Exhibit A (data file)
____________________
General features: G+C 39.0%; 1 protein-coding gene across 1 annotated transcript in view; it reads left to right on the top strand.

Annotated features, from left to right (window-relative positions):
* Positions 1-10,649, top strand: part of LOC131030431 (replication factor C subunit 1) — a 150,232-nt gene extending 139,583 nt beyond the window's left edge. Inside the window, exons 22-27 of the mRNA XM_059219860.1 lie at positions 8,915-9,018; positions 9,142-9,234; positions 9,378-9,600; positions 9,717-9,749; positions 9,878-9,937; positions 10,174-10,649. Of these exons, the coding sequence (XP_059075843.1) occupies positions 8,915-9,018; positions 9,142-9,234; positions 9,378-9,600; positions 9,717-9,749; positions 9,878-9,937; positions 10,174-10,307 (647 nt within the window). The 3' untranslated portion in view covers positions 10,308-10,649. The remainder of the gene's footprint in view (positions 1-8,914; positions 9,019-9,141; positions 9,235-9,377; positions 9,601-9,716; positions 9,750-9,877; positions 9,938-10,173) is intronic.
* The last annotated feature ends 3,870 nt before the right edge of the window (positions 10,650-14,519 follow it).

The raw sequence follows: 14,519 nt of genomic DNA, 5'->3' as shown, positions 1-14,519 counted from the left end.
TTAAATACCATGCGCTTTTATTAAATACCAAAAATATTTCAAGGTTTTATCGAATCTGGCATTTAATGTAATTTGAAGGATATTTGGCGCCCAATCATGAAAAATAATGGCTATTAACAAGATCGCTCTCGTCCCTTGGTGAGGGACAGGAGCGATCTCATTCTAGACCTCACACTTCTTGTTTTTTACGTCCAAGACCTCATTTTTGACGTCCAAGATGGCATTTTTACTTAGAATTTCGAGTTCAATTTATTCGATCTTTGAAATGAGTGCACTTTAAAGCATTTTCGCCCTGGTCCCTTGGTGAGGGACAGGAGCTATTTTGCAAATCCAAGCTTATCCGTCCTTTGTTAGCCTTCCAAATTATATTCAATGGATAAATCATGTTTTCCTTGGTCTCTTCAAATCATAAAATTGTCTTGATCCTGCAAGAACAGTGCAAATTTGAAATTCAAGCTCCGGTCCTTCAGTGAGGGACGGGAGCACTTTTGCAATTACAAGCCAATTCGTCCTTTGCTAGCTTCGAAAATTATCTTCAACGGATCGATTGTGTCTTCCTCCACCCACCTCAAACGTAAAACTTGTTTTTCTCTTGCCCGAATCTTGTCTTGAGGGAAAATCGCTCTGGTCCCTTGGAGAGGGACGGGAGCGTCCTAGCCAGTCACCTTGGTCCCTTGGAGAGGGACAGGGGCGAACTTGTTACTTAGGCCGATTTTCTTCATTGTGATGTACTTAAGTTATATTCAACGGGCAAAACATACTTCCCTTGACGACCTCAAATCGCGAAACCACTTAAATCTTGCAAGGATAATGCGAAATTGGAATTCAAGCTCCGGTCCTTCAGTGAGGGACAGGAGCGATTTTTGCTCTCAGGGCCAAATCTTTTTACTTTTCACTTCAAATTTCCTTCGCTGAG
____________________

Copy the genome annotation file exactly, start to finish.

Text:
General features: G+C 39.0%; 1 protein-coding gene across 1 annotated transcript in view; it reads left to right on the top strand.

Annotated features, from left to right (window-relative positions):
* Positions 1-10,649, top strand: part of LOC131030431 (replication factor C subunit 1) — a 150,232-nt gene extending 139,583 nt beyond the window's left edge. Inside the window, exons 22-27 of the mRNA XM_059219860.1 lie at positions 8,915-9,018; positions 9,142-9,234; positions 9,378-9,600; positions 9,717-9,749; positions 9,878-9,937; positions 10,174-10,649. Of these exons, the coding sequence (XP_059075843.1) occupies positions 8,915-9,018; positions 9,142-9,234; positions 9,378-9,600; positions 9,717-9,749; positions 9,878-9,937; positions 10,174-10,307 (647 nt within the window). The 3' untranslated portion in view covers positions 10,308-10,649. The remainder of the gene's footprint in view (positions 1-8,914; positions 9,019-9,141; positions 9,235-9,377; positions 9,601-9,716; positions 9,750-9,877; positions 9,938-10,173) is intronic.
* The last annotated feature ends 3,870 nt before the right edge of the window (positions 10,650-14,519 follow it).

The raw sequence follows: 14,519 nt of genomic DNA, 5'->3' as shown, positions 1-14,519 counted from the left end.
TTAAATACCATGCGCTTTTATTAAATACCAAAAATATTTCAAGGTTTTATCGAATCTGGCATTTAATGTAATTTGAAGGATATTTGGCGCCCAATCATGAAAAATAATGGCTATTAACAAGATCGCTCTCGTCCCTTGGTGAGGGACAGGAGCGATCTCATTCTAGACCTCACACTTCTTGTTTTTTACGTCCAAGACCTCATTTTTGACGTCCAAGATGGCATTTTTACTTAGAATTTCGAGTTCAATTTATTCGATCTTTGAAATGAGTGCACTTTAAAGCATTTTCGCCCTGGTCCCTTGGTGAGGGACAGGAGCTATTTTGCAAATCCAAGCTTATCCGTCCTTTGTTAGCCTTCCAAATTATATTCAATGGATAAATCATGTTTTCCTTGGTCTCTTCAAATCATAAAATTGTCTTGATCCTGCAAGAACAGTGCAAATTTGAAATTCAAGCTCCGGTCCTTCAGTGAGGGACGGGAGCACTTTTGCAATTACAAGCCAATTCGTCCTTTGCTAGCTTCGAAAATTATCTTCAACGGATCGATTGTGTCTTCCTCCACCCACCTCAAACGTAAAACTTGTTTTTCTCTTGCCCGAATCTTGTCTTGAGGGAAAATCGCTCTGGTCCCTTGGAGAGGGACGGGAGCGTCCTAGCCAGTCACCTTGGTCCCTTGGAGAGGGACAGGGGCGAACTTGTTACTTAGGCCGATTTTCTTCATTGTGATGTACTTAAGTTATATTCAACGGGCAAAACATACTTCCCTTGACGACCTCAAATCGCGAAACCACTTAAATCTTGCAAGGATAATGCGAAATTGGAATTCAAGCTCCGGTCCTTCAGTGAGGGACAGGAGCGATTTTTGCTCTCAGGGCCAAATCTTTTTACTTTTCACTTCAAATTTCCTTCGCTGAG